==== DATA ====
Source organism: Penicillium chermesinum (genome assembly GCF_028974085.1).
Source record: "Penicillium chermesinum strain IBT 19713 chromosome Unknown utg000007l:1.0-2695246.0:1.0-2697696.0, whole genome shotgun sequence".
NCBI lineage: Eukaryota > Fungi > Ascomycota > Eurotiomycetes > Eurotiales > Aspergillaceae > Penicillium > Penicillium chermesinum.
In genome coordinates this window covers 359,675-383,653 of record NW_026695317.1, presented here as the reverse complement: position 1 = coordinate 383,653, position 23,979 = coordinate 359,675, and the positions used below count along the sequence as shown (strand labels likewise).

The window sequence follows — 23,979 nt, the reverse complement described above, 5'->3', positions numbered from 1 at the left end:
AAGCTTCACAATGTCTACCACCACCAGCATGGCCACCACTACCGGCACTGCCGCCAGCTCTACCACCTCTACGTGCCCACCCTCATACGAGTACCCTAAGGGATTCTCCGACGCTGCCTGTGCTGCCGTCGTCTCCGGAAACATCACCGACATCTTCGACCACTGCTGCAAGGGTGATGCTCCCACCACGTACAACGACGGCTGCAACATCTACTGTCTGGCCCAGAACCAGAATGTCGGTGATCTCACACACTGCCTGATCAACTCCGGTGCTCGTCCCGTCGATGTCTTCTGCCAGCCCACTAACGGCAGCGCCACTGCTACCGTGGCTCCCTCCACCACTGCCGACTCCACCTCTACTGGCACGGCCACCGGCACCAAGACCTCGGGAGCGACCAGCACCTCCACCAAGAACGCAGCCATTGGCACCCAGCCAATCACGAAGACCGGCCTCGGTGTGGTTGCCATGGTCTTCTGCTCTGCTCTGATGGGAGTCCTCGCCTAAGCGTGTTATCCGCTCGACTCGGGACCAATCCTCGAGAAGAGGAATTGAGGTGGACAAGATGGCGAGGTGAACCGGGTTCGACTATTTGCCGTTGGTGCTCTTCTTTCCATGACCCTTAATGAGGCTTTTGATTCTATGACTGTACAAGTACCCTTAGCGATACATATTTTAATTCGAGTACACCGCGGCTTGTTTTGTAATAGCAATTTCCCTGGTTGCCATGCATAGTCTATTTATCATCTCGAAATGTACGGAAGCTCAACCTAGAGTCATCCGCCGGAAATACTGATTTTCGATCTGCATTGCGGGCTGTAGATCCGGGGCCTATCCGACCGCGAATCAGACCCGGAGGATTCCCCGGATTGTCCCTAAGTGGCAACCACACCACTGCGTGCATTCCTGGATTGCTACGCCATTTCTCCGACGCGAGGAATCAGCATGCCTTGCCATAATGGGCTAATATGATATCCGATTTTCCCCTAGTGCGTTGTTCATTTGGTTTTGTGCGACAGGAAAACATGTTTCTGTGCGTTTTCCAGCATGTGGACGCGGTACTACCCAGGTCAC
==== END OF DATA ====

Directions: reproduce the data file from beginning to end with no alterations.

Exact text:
Source organism: Penicillium chermesinum (genome assembly GCF_028974085.1).
Source record: "Penicillium chermesinum strain IBT 19713 chromosome Unknown utg000007l:1.0-2695246.0:1.0-2697696.0, whole genome shotgun sequence".
NCBI lineage: Eukaryota > Fungi > Ascomycota > Eurotiomycetes > Eurotiales > Aspergillaceae > Penicillium > Penicillium chermesinum.
In genome coordinates this window covers 359,675-383,653 of record NW_026695317.1, presented here as the reverse complement: position 1 = coordinate 383,653, position 23,979 = coordinate 359,675, and the positions used below count along the sequence as shown (strand labels likewise).

The window sequence follows — 23,979 nt, the reverse complement described above, 5'->3', positions numbered from 1 at the left end:
AAGCTTCACAATGTCTACCACCACCAGCATGGCCACCACTACCGGCACTGCCGCCAGCTCTACCACCTCTACGTGCCCACCCTCATACGAGTACCCTAAGGGATTCTCCGACGCTGCCTGTGCTGCCGTCGTCTCCGGAAACATCACCGACATCTTCGACCACTGCTGCAAGGGTGATGCTCCCACCACGTACAACGACGGCTGCAACATCTACTGTCTGGCCCAGAACCAGAATGTCGGTGATCTCACACACTGCCTGATCAACTCCGGTGCTCGTCCCGTCGATGTCTTCTGCCAGCCCACTAACGGCAGCGCCACTGCTACCGTGGCTCCCTCCACCACTGCCGACTCCACCTCTACTGGCACGGCCACCGGCACCAAGACCTCGGGAGCGACCAGCACCTCCACCAAGAACGCAGCCATTGGCACCCAGCCAATCACGAAGACCGGCCTCGGTGTGGTTGCCATGGTCTTCTGCTCTGCTCTGATGGGAGTCCTCGCCTAAGCGTGTTATCCGCTCGACTCGGGACCAATCCTCGAGAAGAGGAATTGAGGTGGACAAGATGGCGAGGTGAACCGGGTTCGACTATTTGCCGTTGGTGCTCTTCTTTCCATGACCCTTAATGAGGCTTTTGATTCTATGACTGTACAAGTACCCTTAGCGATACATATTTTAATTCGAGTACACCGCGGCTTGTTTTGTAATAGCAATTTCCCTGGTTGCCATGCATAGTCTATTTATCATCTCGAAATGTACGGAAGCTCAACCTAGAGTCATCCGCCGGAAATACTGATTTTCGATCTGCATTGCGGGCTGTAGATCCGGGGCCTATCCGACCGCGAATCAGACCCGGAGGATTCCCCGGATTGTCCCTAAGTGGCAACCACACCACTGCGTGCATTCCTGGATTGCTACGCCATTTCTCCGACGCGAGGAATCAGCATGCCTTGCCATAATGGGCTAATATGATATCCGATTTTCCCCTAGTGCGTTGTTCATTTGGTTTTGTGCGACAGGAAAACATGTTTCTGTGCGTTTTCCAGCATGTGGACGCGGTACTACCCAGGTCAC